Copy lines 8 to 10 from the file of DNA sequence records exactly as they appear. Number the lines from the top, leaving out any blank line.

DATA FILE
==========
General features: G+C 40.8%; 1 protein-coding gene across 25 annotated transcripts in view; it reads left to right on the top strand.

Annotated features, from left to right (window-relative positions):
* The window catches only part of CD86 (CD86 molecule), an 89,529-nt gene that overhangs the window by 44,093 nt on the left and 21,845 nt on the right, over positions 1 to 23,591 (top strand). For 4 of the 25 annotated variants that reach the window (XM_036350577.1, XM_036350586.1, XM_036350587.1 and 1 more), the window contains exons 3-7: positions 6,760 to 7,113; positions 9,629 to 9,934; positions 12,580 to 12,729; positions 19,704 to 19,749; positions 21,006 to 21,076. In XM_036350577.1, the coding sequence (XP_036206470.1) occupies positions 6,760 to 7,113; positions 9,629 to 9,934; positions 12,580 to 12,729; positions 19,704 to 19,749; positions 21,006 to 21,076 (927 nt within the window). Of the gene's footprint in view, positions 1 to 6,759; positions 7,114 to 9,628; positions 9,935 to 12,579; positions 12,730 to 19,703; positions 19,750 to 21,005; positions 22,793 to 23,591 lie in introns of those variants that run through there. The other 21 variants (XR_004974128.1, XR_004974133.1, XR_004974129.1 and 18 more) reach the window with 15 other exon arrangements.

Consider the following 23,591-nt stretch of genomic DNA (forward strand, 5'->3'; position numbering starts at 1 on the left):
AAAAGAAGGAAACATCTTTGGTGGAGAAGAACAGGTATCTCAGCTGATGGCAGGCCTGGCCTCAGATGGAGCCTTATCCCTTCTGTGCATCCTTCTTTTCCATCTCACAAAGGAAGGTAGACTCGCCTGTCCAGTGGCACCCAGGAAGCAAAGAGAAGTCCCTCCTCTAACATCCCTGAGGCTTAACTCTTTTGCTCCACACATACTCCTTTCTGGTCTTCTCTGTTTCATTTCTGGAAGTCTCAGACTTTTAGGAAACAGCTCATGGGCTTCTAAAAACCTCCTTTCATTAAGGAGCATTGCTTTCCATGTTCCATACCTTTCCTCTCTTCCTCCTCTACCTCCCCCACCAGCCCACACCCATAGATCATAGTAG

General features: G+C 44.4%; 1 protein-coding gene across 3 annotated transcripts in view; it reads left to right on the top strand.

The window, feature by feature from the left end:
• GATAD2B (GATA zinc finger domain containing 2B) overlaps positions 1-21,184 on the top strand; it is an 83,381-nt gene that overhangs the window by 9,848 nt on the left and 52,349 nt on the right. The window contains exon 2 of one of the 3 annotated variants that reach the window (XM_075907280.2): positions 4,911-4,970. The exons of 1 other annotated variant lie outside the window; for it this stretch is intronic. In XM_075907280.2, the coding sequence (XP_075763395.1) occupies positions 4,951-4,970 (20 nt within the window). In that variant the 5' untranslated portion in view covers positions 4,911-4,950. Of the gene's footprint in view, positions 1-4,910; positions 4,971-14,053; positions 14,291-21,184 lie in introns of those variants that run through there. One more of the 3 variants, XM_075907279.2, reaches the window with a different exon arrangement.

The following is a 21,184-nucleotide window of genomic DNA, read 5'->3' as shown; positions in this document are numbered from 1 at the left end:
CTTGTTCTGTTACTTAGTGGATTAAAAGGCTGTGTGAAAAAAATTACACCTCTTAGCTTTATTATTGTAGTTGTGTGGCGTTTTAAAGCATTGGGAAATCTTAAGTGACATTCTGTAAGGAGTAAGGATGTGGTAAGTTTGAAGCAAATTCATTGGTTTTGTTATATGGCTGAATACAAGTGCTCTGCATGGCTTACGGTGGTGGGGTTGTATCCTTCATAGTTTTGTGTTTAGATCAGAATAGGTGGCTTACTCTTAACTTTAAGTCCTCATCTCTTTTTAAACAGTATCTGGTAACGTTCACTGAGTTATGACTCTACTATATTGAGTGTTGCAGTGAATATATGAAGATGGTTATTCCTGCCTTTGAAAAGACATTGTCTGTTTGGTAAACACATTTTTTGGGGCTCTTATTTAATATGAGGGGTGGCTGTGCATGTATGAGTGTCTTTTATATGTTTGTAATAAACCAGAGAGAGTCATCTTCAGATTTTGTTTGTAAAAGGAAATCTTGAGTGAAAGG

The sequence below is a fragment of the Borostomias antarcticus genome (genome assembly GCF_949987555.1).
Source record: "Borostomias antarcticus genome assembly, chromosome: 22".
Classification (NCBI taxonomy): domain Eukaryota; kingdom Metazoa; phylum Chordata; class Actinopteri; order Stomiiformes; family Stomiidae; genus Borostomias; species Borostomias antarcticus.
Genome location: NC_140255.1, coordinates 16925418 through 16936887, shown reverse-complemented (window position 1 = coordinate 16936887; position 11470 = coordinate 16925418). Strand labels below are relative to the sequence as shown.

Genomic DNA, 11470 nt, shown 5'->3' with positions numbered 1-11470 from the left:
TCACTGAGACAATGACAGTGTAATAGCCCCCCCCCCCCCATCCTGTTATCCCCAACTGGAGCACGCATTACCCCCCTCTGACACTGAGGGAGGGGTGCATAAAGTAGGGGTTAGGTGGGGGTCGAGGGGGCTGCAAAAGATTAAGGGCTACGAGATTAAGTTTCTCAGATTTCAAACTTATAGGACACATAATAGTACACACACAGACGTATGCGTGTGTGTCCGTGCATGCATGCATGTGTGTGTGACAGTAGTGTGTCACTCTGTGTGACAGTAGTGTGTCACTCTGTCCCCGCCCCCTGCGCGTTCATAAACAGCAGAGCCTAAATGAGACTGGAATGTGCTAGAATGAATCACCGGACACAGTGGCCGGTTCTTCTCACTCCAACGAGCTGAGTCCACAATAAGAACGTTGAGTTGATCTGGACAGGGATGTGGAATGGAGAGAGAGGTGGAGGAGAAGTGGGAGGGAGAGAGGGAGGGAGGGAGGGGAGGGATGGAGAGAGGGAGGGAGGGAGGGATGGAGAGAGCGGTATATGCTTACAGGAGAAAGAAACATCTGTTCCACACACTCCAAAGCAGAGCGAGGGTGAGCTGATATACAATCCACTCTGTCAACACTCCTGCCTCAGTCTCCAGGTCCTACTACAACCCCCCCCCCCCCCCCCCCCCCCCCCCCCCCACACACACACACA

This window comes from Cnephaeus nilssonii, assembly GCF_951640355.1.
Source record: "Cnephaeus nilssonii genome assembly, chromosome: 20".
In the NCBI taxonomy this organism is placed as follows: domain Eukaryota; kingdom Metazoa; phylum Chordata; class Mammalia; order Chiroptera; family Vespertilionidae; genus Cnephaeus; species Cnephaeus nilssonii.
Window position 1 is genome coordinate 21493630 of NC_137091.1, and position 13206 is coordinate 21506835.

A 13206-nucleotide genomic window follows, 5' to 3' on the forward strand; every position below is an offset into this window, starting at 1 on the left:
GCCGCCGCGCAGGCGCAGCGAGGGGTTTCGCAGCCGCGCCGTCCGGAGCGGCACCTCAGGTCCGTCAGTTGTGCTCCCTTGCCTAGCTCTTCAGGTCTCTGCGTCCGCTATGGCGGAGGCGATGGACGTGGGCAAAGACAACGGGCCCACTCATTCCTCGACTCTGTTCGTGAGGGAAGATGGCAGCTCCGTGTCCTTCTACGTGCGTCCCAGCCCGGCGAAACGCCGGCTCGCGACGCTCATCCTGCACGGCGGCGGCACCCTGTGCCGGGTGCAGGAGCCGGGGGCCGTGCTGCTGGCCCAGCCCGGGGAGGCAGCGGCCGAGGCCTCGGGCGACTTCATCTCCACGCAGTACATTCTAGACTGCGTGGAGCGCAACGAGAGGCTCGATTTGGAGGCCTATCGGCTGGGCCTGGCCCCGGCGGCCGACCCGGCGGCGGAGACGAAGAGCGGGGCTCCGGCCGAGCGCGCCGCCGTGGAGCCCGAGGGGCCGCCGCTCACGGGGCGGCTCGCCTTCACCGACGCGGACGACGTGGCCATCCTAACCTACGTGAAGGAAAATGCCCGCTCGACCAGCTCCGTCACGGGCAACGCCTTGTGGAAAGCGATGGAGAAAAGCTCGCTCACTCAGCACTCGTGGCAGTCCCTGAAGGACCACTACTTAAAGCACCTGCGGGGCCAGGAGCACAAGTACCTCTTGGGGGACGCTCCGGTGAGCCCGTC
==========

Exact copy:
• GATAD2B (GATA zinc finger domain containing 2B) overlaps positions 1-21,184 on the top strand; it is an 83,381-nt gene that overhangs the window by 9,848 nt on the left and 52,349 nt on the right. The window contains exon 2 of one of the 3 annotated variants that reach the window (XM_075907280.2): positions 4,911-4,970. The exons of 1 other annotated variant lie outside the window; for it this stretch is intronic. In XM_075907280.2, the coding sequence (XP_075763395.1) occupies positions 4,951-4,970 (20 nt within the window). In that variant the 5' untranslated portion in view covers positions 4,911-4,950. Of the gene's footprint in view, positions 1-4,910; positions 4,971-14,053; positions 14,291-21,184 lie in introns of those variants that run through there. One more of the 3 variants, XM_075907279.2, reaches the window with a different exon arrangement.

The following is a 21,184-nucleotide window of genomic DNA, read 5'->3' as shown; positions in this document are numbered from 1 at the left end:
CTTGTTCTGTTACTTAGTGGATTAAAAGGCTGTGTGAAAAAAATTACACCTCTTAGCTTTATTATTGTAGTTGTGTGGCGTTTTAAAGCATTGGGAAATCTTAAGTGACATTCTGTAAGGAGTAAGGATGTGGTAAGTTTGAAGCAAATTCATTGGTTTTGTTATATGGCTGAATACAAGTGCTCTGCATGGCTTACGGTGGTGGGGTTGTATCCTTCATAGTTTTGTGTTTAGATCAGAATAGGTGGCTTACTCTTAACTTTAAGTCCTCATCTCTTTTTAAACAGTATCTGGTAACGTTCACTGAGTTATGACTCTACTATATTGAGTGTTGCAGTGAATATATGAAGATGGTTATTCCTGCCTTTGAAAAGACATTGTCTGTTTGGTAAACACATTTTTTGGGGCTCTTATTTAATATGAGGGGTGGCTGTGCATGTATGAGTGTCTTTTATATGTTTGTAATAAACCAGAGAGAGTCATCTTCAGATTTTGTTTGTAAAAGGAAATCTTGAGTGAAAGG